— Rippling Rhymes • Walt Mason

... and in laughing so great a change came into her face that it was as if she had been transformed into another being. It was like a sudden breath of wind and a sunbeam falling on the still cold surface of a woodland pool. The eyes, icily cold a moment before, had warm sunlight in them, and the half-parted lips with a flash of white teeth between them had gotten a new beauty; and most remarkable of all was a dimple which appeared and in its swift motions seemed to have a life of its own, flitting about the ...
— A Traveller in Little Things • W. H. Hudson

... as those which were lost. The new jaw, or leg, is a newt's, and never by any accident more like that of a frog. What is true of the newt is true of every animal and of every plant; the acorn tends to build itself up again into a woodland giant such as that from whose twig it fell; the spore of the humblest lichen reproduces the green or brown incrustation which gave it birth; and at the other end of the scale of life, the child that resembled neither the paternal nor the maternal side ...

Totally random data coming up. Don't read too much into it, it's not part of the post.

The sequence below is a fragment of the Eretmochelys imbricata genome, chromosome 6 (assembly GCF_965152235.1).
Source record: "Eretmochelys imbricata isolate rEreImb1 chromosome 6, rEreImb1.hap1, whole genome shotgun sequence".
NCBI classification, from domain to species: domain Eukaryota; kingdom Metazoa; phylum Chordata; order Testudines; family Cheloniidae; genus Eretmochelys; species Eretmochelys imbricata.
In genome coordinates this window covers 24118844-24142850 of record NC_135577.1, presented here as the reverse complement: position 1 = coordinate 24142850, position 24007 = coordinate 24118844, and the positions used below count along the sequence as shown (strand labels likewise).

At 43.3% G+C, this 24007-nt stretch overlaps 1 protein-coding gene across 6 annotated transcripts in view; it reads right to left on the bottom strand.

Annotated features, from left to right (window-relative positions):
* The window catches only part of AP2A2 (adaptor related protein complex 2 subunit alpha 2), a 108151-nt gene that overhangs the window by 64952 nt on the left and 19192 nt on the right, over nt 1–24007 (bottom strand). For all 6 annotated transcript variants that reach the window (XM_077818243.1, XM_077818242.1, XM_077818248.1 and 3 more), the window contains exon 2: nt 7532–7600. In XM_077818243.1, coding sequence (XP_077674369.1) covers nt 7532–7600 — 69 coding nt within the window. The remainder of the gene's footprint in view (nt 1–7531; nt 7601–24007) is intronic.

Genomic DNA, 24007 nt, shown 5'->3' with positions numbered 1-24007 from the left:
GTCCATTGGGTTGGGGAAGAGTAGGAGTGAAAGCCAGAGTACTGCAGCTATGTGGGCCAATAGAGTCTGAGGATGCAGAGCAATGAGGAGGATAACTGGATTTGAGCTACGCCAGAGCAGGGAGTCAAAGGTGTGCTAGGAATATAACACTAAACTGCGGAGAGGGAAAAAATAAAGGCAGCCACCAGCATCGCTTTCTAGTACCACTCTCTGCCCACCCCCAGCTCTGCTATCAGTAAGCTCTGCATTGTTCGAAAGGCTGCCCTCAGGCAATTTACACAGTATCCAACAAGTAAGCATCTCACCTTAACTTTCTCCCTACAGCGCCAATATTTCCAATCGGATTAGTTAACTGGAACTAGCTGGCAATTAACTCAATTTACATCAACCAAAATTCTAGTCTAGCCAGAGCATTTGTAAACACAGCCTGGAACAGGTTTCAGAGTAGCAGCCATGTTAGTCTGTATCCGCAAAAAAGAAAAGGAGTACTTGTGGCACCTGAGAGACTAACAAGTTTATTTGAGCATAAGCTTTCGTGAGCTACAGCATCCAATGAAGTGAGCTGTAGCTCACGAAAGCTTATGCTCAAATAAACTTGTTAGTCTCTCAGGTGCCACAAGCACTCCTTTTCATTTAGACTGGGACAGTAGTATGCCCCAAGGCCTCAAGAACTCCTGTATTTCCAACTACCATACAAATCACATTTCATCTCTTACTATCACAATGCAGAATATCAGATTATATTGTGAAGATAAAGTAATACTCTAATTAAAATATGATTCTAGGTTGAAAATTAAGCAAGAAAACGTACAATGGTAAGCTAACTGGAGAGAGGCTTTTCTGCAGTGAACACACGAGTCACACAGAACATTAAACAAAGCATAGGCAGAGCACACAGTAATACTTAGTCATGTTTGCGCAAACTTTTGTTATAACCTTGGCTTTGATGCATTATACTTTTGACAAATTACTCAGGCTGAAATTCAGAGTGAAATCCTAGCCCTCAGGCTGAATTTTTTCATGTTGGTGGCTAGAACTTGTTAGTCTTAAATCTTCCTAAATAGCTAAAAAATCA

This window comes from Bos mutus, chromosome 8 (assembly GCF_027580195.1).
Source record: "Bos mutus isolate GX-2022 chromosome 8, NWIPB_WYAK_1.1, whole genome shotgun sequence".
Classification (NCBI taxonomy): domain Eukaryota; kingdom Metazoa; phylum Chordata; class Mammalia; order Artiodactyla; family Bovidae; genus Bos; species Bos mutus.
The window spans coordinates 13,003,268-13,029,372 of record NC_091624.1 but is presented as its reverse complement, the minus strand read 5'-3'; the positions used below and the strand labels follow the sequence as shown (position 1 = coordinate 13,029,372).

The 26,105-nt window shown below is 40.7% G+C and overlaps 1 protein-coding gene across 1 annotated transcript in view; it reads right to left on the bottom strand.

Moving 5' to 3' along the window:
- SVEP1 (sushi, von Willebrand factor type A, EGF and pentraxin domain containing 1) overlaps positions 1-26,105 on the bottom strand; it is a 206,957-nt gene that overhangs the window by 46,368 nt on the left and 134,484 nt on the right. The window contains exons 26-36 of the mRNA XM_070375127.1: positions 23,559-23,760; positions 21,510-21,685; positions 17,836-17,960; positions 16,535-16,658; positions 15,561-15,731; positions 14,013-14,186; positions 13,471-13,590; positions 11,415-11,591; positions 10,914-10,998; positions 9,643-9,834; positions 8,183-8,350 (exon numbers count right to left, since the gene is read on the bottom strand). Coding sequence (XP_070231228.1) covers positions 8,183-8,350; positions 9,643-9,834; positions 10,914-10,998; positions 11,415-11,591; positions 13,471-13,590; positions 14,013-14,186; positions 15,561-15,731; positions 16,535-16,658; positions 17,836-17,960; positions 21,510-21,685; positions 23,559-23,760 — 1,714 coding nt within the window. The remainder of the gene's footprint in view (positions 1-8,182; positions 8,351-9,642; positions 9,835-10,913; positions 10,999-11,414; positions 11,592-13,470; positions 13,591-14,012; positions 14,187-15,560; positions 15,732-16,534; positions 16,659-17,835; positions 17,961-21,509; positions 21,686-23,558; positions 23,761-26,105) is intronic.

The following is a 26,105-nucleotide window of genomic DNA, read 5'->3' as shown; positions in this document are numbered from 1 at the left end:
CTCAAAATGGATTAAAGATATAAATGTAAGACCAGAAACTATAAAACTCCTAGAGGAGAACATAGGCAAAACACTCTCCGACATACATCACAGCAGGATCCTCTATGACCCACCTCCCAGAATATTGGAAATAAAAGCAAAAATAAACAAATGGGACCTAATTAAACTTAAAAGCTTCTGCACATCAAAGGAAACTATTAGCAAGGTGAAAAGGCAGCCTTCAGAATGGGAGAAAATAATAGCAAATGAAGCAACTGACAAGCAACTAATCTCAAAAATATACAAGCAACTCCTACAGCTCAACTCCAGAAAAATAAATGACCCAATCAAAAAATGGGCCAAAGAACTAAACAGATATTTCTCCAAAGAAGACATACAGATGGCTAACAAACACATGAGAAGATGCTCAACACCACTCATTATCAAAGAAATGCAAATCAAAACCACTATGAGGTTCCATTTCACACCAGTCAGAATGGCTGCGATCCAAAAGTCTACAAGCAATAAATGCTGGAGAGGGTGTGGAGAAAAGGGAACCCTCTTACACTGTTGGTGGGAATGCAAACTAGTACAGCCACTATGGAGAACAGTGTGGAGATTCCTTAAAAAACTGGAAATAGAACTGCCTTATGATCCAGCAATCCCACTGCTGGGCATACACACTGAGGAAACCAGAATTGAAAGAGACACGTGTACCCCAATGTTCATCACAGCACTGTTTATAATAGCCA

— Lay Sermons, Addresses and Reviews • Thomas Henry Huxley

... what there was of it, had been left behind now and the road was winding slightly uphill through woodland. The sun was slanting into their faces, casting long shadows. Now and then a gate and the beginning of a well-kept driveway suggested houses set out of sight on the wooded knolls about them. The carriage crossed the railroad ...
— Left End Edwards • Ralph Henry Barbour